SALLY BENSUSEN / SCIENCE PHOTO LIBRARY SALLY BENSUSEN / SCIENCE PHOTO LIBRARY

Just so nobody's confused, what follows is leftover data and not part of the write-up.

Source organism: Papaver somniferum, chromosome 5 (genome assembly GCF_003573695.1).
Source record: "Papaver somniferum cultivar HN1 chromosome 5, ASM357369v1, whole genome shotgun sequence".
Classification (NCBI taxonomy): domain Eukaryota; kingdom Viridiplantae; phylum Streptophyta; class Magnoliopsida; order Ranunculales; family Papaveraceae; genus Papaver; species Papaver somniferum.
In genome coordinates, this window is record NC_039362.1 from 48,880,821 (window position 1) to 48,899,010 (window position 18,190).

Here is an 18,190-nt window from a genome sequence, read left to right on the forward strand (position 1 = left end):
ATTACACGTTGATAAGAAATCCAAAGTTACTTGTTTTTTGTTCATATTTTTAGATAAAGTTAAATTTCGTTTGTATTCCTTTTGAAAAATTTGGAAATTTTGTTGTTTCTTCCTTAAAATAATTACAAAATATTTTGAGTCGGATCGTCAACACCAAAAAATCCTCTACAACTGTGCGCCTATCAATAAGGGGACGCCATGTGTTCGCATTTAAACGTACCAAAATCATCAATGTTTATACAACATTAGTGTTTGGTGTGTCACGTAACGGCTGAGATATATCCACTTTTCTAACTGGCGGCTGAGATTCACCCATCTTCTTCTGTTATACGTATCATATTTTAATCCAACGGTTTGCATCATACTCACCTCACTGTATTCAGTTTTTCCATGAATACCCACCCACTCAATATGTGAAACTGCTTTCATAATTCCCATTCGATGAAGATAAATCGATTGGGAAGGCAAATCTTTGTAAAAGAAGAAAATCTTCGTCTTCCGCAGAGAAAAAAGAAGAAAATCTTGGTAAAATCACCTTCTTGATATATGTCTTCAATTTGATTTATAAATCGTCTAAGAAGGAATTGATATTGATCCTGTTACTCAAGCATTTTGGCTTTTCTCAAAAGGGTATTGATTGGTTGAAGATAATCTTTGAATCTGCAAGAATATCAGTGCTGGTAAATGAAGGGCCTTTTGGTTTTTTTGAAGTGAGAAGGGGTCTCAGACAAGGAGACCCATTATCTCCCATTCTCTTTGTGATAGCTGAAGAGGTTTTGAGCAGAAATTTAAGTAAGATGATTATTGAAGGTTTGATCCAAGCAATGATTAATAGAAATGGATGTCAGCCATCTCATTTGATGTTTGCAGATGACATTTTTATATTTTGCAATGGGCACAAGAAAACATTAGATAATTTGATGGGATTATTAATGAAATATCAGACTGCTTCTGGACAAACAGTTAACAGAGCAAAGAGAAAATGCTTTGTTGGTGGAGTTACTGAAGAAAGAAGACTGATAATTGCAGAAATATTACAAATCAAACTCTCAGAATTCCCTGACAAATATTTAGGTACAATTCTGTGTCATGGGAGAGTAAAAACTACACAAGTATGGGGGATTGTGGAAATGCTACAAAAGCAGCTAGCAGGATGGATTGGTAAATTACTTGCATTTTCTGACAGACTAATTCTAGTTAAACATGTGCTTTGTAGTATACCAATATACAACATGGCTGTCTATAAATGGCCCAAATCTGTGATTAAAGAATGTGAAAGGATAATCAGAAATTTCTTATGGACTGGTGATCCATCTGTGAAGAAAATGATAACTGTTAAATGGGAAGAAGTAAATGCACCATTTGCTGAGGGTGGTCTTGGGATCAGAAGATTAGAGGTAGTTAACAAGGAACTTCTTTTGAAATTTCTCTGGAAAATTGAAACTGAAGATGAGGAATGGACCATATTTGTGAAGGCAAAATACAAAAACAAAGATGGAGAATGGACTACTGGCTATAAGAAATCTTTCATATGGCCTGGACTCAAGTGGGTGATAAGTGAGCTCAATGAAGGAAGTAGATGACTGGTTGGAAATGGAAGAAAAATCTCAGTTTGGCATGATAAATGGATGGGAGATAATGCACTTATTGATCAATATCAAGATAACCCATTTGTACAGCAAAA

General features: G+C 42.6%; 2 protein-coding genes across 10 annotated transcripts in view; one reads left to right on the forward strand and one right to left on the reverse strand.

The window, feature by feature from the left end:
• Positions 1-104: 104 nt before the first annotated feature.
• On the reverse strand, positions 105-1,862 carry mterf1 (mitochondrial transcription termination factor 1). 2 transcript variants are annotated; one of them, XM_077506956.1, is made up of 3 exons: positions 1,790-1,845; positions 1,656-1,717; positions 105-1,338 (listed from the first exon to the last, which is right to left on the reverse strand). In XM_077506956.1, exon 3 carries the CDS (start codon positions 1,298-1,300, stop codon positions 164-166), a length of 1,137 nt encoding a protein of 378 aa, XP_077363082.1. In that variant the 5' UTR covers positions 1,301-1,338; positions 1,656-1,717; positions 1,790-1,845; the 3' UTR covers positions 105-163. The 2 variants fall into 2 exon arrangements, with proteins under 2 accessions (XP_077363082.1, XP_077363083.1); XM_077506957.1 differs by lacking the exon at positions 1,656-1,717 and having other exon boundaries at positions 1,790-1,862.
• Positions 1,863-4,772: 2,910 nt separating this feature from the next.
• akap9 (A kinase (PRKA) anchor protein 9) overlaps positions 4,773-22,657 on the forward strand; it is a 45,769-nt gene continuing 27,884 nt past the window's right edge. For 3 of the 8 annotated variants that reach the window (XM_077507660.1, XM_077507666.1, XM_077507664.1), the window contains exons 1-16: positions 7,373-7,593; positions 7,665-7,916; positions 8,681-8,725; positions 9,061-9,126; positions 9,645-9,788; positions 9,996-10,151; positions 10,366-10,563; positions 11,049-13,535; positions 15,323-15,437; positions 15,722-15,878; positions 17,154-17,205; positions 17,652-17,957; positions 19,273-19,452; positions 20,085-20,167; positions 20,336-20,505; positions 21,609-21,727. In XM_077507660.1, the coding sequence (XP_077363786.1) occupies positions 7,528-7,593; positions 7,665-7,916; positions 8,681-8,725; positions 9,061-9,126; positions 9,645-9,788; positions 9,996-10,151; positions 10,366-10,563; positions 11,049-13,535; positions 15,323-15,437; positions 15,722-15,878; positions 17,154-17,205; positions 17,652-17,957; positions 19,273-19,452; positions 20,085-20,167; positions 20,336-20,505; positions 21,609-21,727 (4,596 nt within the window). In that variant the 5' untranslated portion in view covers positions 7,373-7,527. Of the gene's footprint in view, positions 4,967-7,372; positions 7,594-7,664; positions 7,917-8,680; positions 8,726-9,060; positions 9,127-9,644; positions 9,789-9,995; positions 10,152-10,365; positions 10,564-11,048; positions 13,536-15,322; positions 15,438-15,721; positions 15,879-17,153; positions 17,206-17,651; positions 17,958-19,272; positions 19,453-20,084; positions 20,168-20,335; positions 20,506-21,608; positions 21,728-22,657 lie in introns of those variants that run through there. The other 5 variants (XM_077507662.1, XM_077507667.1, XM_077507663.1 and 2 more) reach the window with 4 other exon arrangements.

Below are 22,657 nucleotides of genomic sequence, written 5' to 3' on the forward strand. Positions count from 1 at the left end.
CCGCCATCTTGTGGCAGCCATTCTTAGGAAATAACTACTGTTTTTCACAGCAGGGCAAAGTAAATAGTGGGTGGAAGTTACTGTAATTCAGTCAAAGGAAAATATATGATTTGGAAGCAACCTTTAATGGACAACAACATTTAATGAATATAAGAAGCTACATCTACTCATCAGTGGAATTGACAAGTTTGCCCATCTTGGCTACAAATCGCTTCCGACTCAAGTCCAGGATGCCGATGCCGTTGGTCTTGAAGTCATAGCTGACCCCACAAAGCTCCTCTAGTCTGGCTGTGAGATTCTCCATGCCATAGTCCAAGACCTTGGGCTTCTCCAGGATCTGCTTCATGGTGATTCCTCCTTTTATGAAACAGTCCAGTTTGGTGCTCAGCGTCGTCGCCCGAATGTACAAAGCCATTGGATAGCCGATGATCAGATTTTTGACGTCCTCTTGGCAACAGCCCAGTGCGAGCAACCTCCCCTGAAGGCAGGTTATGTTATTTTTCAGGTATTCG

Salamander tongue action. Artwork of a salamander extending its tongue to catch its insect prey. The internal anatomy of the tongue-extending mechanism is shown at top. The dark blue strips are cartilage attached to the front of the tongue (pink). Rings of muscle surround these strips of cartilage. They contract to eject the cartilage out of the salamander's mouth, carrying the tongue and the sticky tongue pad (in the salamander's mouth) with them. The pad will hold the insect (upper right). Retractor muscles attached to the pelvis (yellow) reel the tongue back into the salamander's mouth. The initial tongue extension occurs in just several thousandths of a second.
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